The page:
From: The Encyclopedia of Canada's Peoples/Danes/Christopher S. Hale
Relatively few Danish Canadians have been active in politics. C.P. Marker was dairy commissioner for the North-West Territories around 1900; Dan Morkeberg, a Liberal member of Alberta’s legislature from 1917 to 1921; and Regina-born Erik Nielsen, deputy prime minister in 1984 and defence minister in 1985.
The Danish-Canadian population is dispersed. Rural settlements were usually relatively small and far apart, and the urban population never formed Danish neighbourhoods. Because most Danes easily assimilated, they experienced little discrimination and thus did not feel compelled to organize themselves. Post-1945 immigrants tended to be tradespeople rather than professionals and had little interest in political activity.
Since Denmark is a prosperous, independent, democratic country, Danish immigrants in Canada accepted the political situation in their homeland, except when it was occupied by Nazi Germany. In that period they set up branches of the Danish Relief Fund in larger Canadian cities to assist, in particular, sailors in the Danish Merchant Marine who were unable to return home.
Education has always been an integral part of Danish life in Canada. Of particular importance is the folk high school movement, started in the mid-nineteenth century in Denmark by N.F.S. Grundtvig. Its rural boarding schools had terms lasting from one week to a full academic year but had neither entrance requirements nor gave diplomas. Courses, primarily in the humanities, emphasized participation and discussion, in accordance with the tenet of “the living word.”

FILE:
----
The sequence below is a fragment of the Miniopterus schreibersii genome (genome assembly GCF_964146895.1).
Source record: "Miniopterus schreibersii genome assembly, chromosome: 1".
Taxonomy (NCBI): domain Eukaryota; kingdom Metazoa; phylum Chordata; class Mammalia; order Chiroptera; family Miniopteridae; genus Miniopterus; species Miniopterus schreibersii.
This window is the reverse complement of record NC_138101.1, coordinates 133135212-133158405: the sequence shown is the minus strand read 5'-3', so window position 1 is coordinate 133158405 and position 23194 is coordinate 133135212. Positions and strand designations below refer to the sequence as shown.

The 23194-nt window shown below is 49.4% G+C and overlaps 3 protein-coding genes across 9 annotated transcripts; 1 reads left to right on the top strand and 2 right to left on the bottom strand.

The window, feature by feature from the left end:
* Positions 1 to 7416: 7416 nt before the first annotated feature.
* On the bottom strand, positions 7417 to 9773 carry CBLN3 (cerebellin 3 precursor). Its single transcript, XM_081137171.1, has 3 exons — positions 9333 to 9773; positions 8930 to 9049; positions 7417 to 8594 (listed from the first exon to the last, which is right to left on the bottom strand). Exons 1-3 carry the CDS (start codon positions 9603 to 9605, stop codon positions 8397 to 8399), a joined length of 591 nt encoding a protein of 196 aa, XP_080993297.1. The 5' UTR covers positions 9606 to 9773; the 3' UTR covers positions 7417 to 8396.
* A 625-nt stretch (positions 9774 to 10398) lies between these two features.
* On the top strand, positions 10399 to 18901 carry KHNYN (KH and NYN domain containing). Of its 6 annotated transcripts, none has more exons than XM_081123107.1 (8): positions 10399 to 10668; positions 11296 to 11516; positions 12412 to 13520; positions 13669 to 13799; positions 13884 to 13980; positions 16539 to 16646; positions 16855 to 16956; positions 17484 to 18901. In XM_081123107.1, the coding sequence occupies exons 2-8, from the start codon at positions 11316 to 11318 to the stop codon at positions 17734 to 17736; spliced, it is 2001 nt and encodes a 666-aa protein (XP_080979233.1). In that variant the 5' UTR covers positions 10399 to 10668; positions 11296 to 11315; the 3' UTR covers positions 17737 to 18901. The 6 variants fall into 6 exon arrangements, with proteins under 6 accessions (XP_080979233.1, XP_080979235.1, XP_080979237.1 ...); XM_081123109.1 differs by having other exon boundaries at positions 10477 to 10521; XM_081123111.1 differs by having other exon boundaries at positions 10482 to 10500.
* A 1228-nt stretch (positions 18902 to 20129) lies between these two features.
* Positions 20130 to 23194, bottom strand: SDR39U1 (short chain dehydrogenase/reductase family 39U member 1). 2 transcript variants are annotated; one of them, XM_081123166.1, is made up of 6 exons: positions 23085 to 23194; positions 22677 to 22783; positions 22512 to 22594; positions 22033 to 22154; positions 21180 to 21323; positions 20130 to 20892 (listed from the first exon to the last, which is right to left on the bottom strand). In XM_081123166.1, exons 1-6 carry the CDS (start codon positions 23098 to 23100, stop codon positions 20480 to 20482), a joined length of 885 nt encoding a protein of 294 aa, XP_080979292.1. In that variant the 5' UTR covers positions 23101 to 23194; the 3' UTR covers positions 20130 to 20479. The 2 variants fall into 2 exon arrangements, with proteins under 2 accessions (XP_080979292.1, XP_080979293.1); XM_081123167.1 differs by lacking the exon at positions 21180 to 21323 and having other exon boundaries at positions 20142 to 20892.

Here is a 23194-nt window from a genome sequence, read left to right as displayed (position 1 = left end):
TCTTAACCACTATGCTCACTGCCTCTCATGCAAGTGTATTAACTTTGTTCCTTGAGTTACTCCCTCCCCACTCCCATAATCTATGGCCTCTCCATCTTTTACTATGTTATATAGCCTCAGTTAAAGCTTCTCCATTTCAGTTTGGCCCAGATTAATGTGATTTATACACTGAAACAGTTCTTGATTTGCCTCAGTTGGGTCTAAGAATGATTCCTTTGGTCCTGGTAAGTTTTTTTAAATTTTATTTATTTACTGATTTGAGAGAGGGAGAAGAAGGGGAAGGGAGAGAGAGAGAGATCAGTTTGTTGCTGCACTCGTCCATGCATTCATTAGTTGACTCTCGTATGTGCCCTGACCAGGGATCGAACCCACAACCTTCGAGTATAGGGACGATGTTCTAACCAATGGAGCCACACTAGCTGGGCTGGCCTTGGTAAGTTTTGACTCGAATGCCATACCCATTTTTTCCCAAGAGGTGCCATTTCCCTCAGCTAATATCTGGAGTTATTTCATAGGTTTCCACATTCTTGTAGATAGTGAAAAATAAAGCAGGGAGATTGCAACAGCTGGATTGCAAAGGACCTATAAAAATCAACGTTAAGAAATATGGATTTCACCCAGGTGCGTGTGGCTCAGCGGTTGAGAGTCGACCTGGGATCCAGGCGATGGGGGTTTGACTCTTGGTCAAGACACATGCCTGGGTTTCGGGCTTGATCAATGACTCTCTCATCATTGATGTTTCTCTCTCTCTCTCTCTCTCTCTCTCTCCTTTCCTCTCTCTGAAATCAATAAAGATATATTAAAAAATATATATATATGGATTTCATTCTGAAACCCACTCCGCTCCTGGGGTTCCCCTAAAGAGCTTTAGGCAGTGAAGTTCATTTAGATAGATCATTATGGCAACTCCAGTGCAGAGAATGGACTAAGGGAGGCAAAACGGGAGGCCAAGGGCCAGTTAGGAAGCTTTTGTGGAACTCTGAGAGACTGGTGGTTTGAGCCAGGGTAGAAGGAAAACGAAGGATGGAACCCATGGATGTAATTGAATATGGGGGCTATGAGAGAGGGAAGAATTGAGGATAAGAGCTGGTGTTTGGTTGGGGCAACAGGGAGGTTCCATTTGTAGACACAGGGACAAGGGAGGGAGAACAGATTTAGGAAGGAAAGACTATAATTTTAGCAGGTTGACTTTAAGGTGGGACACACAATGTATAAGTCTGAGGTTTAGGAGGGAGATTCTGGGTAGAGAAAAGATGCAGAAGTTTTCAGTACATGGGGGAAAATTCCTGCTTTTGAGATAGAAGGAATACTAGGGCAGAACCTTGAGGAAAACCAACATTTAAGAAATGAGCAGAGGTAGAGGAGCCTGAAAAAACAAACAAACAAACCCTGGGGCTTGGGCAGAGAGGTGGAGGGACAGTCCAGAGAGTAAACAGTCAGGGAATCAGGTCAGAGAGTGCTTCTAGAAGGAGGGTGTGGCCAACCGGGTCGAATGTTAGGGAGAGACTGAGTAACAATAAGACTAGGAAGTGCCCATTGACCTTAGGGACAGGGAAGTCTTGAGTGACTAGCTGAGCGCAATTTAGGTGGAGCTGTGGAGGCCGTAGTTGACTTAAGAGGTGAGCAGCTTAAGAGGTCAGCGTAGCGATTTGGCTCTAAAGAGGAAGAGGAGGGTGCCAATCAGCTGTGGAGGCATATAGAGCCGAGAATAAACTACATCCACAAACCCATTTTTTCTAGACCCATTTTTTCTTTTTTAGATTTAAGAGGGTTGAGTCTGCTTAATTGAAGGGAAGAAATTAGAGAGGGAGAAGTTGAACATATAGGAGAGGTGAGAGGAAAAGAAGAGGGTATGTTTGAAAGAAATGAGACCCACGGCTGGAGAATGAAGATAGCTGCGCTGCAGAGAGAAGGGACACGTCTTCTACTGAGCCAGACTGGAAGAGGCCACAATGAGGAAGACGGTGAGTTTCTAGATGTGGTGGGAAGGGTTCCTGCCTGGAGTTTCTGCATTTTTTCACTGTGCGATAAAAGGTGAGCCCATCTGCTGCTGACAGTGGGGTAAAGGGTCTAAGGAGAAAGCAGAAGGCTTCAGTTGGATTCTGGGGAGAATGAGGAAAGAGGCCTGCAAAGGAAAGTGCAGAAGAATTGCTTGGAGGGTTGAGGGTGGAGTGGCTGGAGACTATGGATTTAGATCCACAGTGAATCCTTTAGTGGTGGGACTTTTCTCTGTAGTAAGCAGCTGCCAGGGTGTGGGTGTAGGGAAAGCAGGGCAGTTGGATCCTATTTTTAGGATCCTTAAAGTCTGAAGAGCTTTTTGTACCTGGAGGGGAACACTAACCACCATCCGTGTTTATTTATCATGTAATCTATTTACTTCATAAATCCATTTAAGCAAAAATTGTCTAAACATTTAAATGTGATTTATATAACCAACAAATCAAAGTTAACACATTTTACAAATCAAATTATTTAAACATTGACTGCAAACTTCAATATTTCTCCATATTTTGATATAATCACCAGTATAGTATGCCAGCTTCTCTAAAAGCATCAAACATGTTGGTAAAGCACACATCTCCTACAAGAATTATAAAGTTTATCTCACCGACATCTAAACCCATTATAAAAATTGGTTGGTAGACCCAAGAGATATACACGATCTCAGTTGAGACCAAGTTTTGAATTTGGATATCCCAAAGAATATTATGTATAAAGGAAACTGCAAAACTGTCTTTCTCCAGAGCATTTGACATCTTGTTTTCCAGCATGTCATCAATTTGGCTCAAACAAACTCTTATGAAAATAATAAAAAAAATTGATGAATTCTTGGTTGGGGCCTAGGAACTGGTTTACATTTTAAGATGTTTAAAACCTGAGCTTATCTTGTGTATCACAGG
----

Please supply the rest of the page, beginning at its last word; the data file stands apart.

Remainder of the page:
Pastor Peter Rasmussen established a folk high school on his farm in Dalum, Alberta, in 1921. This “school for life” prepared immigrants for their new country, with classes in Rasmussen’s home and students living upstairs, often in cramped conditions, until a couple of bunk-houses were built. The school closed in 1934, when immigrants ceased coming to the district.
Other folk high schools were established in New Denmark and in Edmonton and Calgary. All helped Danes acclimatize to Canada and learn the rudiments of English. Members of the UDELC set up Dana (founded 1924) in Calgary and Danabyrd (1928) in New Denmark; Calgary’s Dannevang and Edmonton’s Danebod (both founded in 1928) were Grundtvig-oriented, like Dalum. They taught English, history, geography, music, and mathematics. All closed about 1930, when Danish immigration all but ceased.
A Danish-style folk high school for Canadians in general, founded at Cherry Hill Farm in Unionville, Ontario, by John Madsen, operated between 1946 and 1957. It stressed gymnastics, folk dancing, leadership training, arts, and crafts.
Annual one-week courses in Danish history and culture, begun in 1989 by the Federation of Danish Associations in Canada, are held in various places and follow the principles of the folk high school. Offerings include Danish literature, art, social and economic conditions, folk dancing, and singing.